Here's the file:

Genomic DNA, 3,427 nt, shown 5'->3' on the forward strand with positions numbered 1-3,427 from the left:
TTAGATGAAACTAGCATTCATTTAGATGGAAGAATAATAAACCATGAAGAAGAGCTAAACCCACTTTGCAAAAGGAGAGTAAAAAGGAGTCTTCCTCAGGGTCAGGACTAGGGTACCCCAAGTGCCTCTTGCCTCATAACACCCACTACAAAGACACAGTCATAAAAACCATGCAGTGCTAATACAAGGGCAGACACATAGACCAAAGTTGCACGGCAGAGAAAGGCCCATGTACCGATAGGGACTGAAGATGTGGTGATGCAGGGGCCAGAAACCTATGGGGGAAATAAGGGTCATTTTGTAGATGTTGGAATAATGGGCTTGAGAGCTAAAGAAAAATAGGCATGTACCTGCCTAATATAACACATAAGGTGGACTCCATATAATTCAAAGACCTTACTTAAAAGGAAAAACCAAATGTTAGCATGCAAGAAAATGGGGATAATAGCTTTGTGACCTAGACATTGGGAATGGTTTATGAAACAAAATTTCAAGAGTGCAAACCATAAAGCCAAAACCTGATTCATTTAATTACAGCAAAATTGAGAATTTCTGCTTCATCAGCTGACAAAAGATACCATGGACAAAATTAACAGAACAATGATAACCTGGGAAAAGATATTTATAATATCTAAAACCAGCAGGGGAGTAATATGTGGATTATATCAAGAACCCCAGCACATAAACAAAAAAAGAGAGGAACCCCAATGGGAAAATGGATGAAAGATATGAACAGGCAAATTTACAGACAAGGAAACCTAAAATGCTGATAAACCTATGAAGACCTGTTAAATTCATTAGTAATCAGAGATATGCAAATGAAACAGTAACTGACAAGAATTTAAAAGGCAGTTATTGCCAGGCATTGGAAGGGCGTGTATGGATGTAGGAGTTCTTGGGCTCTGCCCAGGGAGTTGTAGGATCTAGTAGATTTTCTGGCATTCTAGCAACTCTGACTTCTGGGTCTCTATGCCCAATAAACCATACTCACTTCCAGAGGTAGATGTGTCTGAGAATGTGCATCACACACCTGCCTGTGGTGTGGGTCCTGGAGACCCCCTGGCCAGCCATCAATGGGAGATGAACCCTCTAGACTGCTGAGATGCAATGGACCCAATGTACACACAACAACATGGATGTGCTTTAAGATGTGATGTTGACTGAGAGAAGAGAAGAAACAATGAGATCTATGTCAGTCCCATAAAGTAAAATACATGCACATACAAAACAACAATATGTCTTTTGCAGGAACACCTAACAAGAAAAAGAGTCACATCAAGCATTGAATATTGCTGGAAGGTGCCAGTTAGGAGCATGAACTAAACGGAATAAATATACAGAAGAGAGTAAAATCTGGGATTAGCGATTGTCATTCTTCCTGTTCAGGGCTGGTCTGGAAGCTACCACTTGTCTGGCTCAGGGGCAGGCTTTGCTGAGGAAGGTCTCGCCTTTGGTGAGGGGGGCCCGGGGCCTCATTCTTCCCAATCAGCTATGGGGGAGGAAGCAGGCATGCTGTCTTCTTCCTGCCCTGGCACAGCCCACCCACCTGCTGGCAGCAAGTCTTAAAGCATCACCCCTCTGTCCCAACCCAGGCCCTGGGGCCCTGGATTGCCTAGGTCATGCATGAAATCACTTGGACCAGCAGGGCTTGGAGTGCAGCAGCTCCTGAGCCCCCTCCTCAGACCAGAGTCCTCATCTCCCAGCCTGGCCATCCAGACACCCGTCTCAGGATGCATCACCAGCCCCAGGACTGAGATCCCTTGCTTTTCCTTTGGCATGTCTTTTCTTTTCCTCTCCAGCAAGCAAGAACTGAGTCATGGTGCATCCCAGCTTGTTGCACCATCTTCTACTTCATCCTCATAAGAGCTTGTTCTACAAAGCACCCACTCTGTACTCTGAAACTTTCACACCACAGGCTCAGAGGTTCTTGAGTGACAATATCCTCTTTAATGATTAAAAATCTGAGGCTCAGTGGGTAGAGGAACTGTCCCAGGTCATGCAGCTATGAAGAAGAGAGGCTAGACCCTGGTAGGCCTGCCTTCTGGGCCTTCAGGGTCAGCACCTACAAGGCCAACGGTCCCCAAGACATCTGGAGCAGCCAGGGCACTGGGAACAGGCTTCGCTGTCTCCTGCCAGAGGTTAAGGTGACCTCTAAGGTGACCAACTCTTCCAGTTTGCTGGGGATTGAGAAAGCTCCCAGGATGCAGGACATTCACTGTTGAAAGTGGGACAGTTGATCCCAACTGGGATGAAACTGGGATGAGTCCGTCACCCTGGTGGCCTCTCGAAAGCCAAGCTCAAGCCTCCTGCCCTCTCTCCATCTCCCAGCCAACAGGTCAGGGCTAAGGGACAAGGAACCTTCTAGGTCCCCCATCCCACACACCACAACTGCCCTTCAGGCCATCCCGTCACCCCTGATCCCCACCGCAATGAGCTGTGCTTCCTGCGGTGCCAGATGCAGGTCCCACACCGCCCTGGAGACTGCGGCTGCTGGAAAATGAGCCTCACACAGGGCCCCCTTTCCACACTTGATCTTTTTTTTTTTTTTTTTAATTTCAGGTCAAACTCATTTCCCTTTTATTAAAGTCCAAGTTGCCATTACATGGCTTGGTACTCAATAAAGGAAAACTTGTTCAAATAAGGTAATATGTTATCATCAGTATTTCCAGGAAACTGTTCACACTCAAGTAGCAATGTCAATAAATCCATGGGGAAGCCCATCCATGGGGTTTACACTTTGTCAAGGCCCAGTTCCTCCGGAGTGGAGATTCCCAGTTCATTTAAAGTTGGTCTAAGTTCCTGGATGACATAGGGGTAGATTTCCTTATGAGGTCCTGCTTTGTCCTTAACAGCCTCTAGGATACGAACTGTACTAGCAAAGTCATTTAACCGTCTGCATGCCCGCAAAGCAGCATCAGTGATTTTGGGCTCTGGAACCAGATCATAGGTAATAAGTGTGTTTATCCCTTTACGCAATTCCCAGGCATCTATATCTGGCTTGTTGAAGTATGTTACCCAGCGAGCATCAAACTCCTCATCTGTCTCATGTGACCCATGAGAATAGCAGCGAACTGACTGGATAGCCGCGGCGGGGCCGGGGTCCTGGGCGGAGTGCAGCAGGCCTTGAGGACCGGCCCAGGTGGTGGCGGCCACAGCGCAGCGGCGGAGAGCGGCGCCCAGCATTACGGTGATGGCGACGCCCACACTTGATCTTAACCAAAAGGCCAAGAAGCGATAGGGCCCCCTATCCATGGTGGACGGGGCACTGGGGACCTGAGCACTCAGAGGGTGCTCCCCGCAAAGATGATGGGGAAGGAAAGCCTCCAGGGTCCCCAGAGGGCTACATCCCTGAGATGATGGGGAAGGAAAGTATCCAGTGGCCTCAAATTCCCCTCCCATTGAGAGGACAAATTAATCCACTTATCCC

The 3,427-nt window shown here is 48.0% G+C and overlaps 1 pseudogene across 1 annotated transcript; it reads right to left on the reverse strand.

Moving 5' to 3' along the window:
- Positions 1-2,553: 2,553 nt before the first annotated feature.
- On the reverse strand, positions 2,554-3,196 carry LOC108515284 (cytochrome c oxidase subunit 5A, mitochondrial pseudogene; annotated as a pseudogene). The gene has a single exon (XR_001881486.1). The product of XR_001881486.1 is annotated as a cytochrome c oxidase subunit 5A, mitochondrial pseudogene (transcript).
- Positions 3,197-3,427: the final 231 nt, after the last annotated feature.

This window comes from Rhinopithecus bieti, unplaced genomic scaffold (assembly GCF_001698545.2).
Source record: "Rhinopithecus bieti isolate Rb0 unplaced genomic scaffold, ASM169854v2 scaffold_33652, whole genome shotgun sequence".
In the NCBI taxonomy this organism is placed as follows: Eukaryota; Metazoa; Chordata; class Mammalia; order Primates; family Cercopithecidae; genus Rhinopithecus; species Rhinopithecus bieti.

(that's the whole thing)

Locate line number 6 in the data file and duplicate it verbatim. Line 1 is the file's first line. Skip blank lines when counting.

- On the reverse strand, positions 2,554-3,196 carry LOC108515284 (cytochrome c oxidase subunit 5A, mitochondrial pseudogene; annotated as a pseudogene). The gene has a single exon (XR_001881486.1). The product of XR_001881486.1 is annotated as a cytochrome c oxidase subunit 5A, mitochondrial pseudogene (transcript).